OBA: Government should be ‘embarrassed’ by lack of Pati business plan
The Government’s failure to develop a business plan ahead of charging fees for public access to information requests is “an embarrassment” according to the Opposition.
Jarion Richardson, the One Bermuda Alliance deputy leader, added that fees would put access to information on “a slippery slope” where freedoms to information were at risk of being eroded.
Mr Richardson spoke out after revelations this week that the Government had failed to develop a business plan to justify charging fees for Pati requests. The failure came to light in response to a Pati request from this newspaper.
Mr Richardson said: “This government should be embarrassed by the discovery it has no business case to justify charging to access public information.
“As the One Bermuda Alliance has previously stated, the Government’s grounds for introducing a fee for public access to information was based entirely on anecdotal information.
“A single information request, which the Government fought at every step, is apparently the only leg they have to stand on.”
Describing press freedoms as “incredibly precious”, Mr Richardson added: “They are enshrined in every stable democracy, thriving economy and secure society. But they are hard won and easily lost.
“It is slippery slope, and none too subtle, to curtail freedoms to information. What starts as a ‘nominal’ fee can quickly become a confusing mess so dense and bureaucratic, that there’s no point even trying to get information.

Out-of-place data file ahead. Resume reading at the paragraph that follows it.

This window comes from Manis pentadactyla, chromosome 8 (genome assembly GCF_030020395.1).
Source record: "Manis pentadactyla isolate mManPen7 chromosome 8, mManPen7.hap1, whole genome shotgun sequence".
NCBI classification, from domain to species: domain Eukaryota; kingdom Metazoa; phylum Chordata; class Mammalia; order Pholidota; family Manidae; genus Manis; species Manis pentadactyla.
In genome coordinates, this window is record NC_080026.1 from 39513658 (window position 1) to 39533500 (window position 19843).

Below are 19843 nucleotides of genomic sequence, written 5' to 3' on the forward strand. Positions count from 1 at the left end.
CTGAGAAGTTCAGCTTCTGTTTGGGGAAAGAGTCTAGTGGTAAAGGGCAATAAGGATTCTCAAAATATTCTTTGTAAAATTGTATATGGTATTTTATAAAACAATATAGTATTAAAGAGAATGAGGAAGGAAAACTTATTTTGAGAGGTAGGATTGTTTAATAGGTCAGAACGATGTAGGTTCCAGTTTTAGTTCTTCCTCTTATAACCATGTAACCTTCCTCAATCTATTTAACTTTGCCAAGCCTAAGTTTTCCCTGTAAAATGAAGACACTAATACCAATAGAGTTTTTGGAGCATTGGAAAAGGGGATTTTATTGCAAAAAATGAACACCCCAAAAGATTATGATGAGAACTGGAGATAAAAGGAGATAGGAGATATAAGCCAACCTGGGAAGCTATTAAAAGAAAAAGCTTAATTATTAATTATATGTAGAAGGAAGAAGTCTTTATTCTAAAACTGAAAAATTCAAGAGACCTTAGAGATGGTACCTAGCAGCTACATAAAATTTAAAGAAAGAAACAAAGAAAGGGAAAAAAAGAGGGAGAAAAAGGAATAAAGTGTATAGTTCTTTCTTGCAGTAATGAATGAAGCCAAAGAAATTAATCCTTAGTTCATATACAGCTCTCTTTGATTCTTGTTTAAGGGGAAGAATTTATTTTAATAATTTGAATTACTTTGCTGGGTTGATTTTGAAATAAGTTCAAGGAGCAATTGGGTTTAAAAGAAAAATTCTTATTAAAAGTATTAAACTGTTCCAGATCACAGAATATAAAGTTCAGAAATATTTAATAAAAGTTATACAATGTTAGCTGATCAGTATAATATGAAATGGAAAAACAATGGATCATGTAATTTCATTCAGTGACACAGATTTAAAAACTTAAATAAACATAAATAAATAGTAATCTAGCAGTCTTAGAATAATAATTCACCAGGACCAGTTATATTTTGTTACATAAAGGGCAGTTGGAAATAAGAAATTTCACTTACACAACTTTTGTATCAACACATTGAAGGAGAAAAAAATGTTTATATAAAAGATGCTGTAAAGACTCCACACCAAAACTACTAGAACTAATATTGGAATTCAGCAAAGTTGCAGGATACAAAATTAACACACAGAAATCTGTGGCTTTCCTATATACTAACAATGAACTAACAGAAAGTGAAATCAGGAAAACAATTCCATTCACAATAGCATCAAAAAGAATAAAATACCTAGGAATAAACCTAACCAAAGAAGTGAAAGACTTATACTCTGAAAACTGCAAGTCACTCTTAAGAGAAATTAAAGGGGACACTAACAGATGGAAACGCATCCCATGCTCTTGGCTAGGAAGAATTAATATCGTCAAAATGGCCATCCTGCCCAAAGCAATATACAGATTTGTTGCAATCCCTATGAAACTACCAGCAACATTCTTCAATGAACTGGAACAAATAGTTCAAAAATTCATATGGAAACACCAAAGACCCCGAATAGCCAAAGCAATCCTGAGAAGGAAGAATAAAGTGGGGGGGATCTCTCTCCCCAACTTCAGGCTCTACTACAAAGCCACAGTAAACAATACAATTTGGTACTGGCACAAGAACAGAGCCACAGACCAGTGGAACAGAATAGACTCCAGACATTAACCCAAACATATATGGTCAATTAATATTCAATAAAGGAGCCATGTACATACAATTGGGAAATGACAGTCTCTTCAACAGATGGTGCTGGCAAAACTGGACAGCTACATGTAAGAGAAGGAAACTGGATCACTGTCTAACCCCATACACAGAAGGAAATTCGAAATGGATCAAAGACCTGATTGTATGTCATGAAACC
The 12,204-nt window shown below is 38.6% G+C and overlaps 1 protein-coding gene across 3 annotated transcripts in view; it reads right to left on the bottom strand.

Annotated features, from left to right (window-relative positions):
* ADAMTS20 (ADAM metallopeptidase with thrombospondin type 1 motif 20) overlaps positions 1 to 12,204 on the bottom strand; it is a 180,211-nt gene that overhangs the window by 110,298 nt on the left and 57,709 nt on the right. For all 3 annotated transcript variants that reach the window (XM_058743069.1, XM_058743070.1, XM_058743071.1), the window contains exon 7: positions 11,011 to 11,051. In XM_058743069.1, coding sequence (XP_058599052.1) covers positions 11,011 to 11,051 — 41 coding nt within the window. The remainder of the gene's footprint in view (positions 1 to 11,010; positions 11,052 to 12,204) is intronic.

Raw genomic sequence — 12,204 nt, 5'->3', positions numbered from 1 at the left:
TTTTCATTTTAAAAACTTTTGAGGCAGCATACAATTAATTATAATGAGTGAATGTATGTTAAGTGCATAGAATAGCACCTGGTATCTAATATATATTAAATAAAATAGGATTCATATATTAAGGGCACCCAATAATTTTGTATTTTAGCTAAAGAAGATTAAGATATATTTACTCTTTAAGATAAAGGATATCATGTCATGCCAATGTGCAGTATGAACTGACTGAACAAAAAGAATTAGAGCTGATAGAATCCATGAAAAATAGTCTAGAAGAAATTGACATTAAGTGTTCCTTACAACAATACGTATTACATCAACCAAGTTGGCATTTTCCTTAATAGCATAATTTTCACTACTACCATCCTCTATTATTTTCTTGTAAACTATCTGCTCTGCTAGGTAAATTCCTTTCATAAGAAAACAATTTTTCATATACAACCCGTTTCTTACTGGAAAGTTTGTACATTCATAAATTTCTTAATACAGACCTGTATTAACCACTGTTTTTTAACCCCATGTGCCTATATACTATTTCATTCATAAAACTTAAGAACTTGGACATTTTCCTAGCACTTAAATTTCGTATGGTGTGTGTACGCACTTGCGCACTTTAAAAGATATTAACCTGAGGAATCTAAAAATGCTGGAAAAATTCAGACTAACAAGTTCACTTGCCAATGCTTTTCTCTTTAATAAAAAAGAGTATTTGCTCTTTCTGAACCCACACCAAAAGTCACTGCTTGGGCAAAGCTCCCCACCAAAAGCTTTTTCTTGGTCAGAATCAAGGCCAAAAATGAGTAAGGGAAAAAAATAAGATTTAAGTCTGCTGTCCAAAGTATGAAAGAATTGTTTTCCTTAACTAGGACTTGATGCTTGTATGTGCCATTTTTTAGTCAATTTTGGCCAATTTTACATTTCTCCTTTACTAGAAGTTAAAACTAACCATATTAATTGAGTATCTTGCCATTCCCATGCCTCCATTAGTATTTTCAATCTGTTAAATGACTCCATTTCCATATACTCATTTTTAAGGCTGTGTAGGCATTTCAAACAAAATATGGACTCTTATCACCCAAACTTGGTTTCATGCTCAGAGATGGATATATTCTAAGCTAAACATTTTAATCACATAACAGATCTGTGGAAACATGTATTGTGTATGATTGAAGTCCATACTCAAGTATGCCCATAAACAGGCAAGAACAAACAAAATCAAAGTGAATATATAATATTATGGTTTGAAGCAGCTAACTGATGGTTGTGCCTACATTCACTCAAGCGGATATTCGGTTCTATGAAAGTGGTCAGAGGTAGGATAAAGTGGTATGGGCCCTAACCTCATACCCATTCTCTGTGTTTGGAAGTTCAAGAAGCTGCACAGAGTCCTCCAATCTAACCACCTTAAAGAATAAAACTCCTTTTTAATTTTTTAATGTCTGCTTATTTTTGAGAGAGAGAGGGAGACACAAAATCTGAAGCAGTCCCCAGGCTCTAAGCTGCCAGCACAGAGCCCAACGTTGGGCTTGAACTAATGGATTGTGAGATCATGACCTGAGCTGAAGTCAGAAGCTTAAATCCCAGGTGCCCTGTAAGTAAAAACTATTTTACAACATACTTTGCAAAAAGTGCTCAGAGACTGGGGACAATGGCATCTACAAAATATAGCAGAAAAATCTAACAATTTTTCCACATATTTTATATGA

“The state of our economy already threatens the free press, with fewer newspapers and news broadcasts every year.
“The introduction of the fee for access to information may be warranted. But given how difficult it already is to get access to public information, the fee will be yet another hurdle to holding the Government to account.”
David Burt announced plans to introduce the “nominal fee” in February. He said it was necessary because of the cost of responding to Pati requests, adding that the Government had spent more than $300,000 answering a single request.
In March Vance Campbell, the Minister for the Cabinet Office, said that the tariff could raise $50,000 for the Government each year.
The Royal Gazette sent a Pati request to the Cabinet Office in March after David Burt announced that the Government would be charging fees for providing information.
This newspaper also asked for:
• a breakdown of how the $300,000+ was spent
• a list of short-term consultants hired by the Government to deal with Pati requests since the law came into effect in 2015
• a breakdown of the cost of those hires
• the Pati requests processed by those consultants and any subsequent disclosure of records, and
• the list of public authorities involved in the hiring of consultants to deal with Pati requests.
That announcement was condemned by Information Commissioner Gitanjali Gutierrez, who said that the fee could discourage members of the public from asking for records, while failing to raise any significant revenue for the Government.
Mr Burt did not respond to questions from The Royal Gazette about the lack of a business plan by press time.
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